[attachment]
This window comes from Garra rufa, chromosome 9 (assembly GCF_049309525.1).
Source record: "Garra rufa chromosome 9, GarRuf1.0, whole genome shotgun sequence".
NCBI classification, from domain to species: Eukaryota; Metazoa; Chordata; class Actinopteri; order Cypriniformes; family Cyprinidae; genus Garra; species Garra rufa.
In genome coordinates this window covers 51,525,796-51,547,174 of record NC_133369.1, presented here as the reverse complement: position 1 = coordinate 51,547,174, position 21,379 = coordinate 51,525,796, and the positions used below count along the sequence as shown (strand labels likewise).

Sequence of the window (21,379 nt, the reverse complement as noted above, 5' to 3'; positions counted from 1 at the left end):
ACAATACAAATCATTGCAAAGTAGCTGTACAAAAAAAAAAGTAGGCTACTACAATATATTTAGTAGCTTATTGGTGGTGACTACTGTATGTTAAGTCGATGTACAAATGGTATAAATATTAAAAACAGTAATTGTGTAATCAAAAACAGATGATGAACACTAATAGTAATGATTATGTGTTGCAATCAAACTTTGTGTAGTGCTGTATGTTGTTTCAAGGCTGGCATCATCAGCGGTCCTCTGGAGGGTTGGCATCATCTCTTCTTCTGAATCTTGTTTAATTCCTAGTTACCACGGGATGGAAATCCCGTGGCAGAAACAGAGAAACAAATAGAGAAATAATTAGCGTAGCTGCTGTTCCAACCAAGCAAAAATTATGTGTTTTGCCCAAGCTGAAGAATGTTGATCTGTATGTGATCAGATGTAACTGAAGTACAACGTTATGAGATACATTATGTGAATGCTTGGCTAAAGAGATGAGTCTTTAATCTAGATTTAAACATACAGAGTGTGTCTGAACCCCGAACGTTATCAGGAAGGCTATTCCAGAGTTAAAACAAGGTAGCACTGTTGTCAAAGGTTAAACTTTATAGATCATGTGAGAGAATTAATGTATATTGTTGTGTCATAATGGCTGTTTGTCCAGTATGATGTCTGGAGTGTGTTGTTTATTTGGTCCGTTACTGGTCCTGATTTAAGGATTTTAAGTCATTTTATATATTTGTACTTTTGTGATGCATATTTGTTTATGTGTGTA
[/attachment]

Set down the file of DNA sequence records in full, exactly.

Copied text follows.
This window comes from Garra rufa, chromosome 9 (assembly GCF_049309525.1).
Source record: "Garra rufa chromosome 9, GarRuf1.0, whole genome shotgun sequence".
NCBI classification, from domain to species: Eukaryota; Metazoa; Chordata; class Actinopteri; order Cypriniformes; family Cyprinidae; genus Garra; species Garra rufa.
In genome coordinates this window covers 51,525,796-51,547,174 of record NC_133369.1, presented here as the reverse complement: position 1 = coordinate 51,547,174, position 21,379 = coordinate 51,525,796, and the positions used below count along the sequence as shown (strand labels likewise).

Sequence of the window (21,379 nt, the reverse complement as noted above, 5' to 3'; positions counted from 1 at the left end):
ACAATACAAATCATTGCAAAGTAGCTGTACAAAAAAAAAAGTAGGCTACTACAATATATTTAGTAGCTTATTGGTGGTGACTACTGTATGTTAAGTCGATGTACAAATGGTATAAATATTAAAAACAGTAATTGTGTAATCAAAAACAGATGATGAACACTAATAGTAATGATTATGTGTTGCAATCAAACTTTGTGTAGTGCTGTATGTTGTTTCAAGGCTGGCATCATCAGCGGTCCTCTGGAGGGTTGGCATCATCTCTTCTTCTGAATCTTGTTTAATTCCTAGTTACCACGGGATGGAAATCCCGTGGCAGAAACAGAGAAACAAATAGAGAAATAATTAGCGTAGCTGCTGTTCCAACCAAGCAAAAATTATGTGTTTTGCCCAAGCTGAAGAATGTTGATCTGTATGTGATCAGATGTAACTGAAGTACAACGTTATGAGATACATTATGTGAATGCTTGGCTAAAGAGATGAGTCTTTAATCTAGATTTAAACATACAGAGTGTGTCTGAACCCCGAACGTTATCAGGAAGGCTATTCCAGAGTTAAAACAAGGTAGCACTGTTGTCAAAGGTTAAACTTTATAGATCATGTGAGAGAATTAATGTATATTGTTGTGTCATAATGGCTGTTTGTCCAGTATGATGTCTGGAGTGTGTTGTTTATTTGGTCCGTTACTGGTCCTGATTTAAGGATTTTAAGTCATTTTATATATTTGTACTTTTGTGATGCATATTTGTTTATGTGTGTA